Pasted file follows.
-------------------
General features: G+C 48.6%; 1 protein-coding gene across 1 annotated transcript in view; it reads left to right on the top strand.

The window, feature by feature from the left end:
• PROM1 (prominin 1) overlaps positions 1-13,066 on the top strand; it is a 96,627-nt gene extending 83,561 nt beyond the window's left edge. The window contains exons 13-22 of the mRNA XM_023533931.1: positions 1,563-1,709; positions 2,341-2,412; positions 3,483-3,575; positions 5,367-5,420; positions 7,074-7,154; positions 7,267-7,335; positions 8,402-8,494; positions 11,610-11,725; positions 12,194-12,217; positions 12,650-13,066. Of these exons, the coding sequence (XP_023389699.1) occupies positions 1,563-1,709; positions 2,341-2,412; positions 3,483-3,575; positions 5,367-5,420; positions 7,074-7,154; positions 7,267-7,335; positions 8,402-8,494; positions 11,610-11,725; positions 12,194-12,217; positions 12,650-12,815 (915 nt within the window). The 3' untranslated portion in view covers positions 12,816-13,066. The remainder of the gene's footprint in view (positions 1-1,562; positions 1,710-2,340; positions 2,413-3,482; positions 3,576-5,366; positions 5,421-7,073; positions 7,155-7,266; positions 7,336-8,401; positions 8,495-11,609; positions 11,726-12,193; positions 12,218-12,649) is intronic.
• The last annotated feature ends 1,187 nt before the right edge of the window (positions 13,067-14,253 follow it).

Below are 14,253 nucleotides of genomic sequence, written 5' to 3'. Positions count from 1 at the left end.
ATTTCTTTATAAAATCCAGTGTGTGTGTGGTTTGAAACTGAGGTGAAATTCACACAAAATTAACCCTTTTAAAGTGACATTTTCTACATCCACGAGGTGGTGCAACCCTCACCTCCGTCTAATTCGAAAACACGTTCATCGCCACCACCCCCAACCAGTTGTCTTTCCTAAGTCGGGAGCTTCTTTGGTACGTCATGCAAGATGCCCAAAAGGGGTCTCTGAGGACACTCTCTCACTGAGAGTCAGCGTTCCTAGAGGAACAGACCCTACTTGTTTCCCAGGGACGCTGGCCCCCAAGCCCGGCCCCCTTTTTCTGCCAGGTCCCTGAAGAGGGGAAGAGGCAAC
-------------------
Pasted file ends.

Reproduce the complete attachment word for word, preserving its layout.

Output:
General features: G+C 48.6%; 1 protein-coding gene across 1 annotated transcript in view; it reads left to right on the top strand.

The window, feature by feature from the left end:
• PROM1 (prominin 1) overlaps positions 1-13,066 on the top strand; it is a 96,627-nt gene extending 83,561 nt beyond the window's left edge. The window contains exons 13-22 of the mRNA XM_023533931.1: positions 1,563-1,709; positions 2,341-2,412; positions 3,483-3,575; positions 5,367-5,420; positions 7,074-7,154; positions 7,267-7,335; positions 8,402-8,494; positions 11,610-11,725; positions 12,194-12,217; positions 12,650-13,066. Of these exons, the coding sequence (XP_023389699.1) occupies positions 1,563-1,709; positions 2,341-2,412; positions 3,483-3,575; positions 5,367-5,420; positions 7,074-7,154; positions 7,267-7,335; positions 8,402-8,494; positions 11,610-11,725; positions 12,194-12,217; positions 12,650-12,815 (915 nt within the window). The 3' untranslated portion in view covers positions 12,816-13,066. The remainder of the gene's footprint in view (positions 1-1,562; positions 1,710-2,340; positions 2,413-3,482; positions 3,576-5,366; positions 5,421-7,073; positions 7,155-7,266; positions 7,336-8,401; positions 8,495-11,609; positions 11,726-12,193; positions 12,218-12,649) is intronic.
• The last annotated feature ends 1,187 nt before the right edge of the window (positions 13,067-14,253 follow it).

Below are 14,253 nucleotides of genomic sequence, written 5' to 3'. Positions count from 1 at the left end.
ATTTCTTTATAAAATCCAGTGTGTGTGTGGTTTGAAACTGAGGTGAAATTCACACAAAATTAACCCTTTTAAAGTGACATTTTCTACATCCACGAGGTGGTGCAACCCTCACCTCCGTCTAATTCGAAAACACGTTCATCGCCACCACCCCCAACCAGTTGTCTTTCCTAAGTCGGGAGCTTCTTTGGTACGTCATGCAAGATGCCCAAAAGGGGTCTCTGAGGACACTCTCTCACTGAGAGTCAGCGTTCCTAGAGGAACAGACCCTACTTGTTTCCCAGGGACGCTGGCCCCCAAGCCCGGCCCCCTTTTTCTGCCAGGTCCCTGAAGAGGGGAAGAGGCAAC